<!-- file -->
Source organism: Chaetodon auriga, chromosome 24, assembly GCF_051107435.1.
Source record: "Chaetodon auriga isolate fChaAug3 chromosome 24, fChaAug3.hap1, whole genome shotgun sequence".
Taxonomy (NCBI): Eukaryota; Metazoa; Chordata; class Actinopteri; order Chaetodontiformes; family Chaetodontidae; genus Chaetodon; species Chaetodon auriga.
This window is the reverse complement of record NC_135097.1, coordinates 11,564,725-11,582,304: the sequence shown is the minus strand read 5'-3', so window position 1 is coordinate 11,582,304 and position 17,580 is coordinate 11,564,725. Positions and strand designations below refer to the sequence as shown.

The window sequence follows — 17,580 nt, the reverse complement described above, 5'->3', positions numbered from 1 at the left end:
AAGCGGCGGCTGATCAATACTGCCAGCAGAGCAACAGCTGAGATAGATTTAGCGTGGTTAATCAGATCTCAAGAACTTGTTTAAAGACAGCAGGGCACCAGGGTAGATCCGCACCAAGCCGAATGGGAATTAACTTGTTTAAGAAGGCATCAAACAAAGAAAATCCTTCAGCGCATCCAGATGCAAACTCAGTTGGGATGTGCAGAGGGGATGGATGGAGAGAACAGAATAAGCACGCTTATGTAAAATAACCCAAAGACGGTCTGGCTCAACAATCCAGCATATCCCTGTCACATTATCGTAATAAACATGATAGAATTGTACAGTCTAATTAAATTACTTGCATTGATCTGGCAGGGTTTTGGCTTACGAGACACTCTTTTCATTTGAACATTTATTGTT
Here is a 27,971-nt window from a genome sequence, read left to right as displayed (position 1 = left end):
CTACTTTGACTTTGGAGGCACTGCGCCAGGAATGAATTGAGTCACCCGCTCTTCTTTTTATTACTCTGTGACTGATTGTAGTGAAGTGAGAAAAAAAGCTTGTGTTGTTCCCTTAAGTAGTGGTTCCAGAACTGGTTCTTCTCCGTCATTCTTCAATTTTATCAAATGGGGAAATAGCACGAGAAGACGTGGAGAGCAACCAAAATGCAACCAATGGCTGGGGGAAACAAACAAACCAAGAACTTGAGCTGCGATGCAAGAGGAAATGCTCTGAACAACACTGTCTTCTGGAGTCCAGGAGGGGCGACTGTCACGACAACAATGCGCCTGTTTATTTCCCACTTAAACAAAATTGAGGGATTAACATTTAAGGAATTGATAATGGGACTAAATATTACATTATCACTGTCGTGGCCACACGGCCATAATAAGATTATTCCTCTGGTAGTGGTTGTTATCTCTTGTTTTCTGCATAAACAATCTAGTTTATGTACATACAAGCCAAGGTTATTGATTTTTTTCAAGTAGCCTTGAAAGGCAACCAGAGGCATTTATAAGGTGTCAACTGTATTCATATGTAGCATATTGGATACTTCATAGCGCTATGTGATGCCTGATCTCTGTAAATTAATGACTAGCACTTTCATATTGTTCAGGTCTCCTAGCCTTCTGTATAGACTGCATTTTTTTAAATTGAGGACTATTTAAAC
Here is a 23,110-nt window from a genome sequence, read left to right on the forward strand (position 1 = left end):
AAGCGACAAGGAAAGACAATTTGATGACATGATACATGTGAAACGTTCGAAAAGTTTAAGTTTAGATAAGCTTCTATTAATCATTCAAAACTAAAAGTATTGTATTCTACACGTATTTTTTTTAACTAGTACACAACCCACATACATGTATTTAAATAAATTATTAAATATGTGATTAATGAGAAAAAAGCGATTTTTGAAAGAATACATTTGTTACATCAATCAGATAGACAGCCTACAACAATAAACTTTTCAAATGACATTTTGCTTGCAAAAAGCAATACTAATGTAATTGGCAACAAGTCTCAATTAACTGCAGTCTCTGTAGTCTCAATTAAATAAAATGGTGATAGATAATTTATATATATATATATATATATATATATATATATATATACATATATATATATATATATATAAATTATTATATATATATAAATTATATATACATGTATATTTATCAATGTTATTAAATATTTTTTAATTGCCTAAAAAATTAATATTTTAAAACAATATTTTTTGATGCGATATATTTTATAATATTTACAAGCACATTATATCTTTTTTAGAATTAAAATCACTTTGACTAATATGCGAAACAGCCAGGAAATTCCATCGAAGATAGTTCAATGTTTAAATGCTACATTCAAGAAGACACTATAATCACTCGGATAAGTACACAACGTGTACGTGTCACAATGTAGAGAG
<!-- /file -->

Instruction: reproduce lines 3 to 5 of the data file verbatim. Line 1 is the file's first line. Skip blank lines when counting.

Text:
Taxonomy (NCBI): Eukaryota; Metazoa; Chordata; class Actinopteri; order Chaetodontiformes; family Chaetodontidae; genus Chaetodon; species Chaetodon auriga.
This window is the reverse complement of record NC_135097.1, coordinates 11,564,725-11,582,304: the sequence shown is the minus strand read 5'-3', so window position 1 is coordinate 11,582,304 and position 17,580 is coordinate 11,564,725. Positions and strand designations below refer to the sequence as shown.

The window sequence follows — 17,580 nt, the reverse complement described above, 5'->3', positions numbered from 1 at the left end: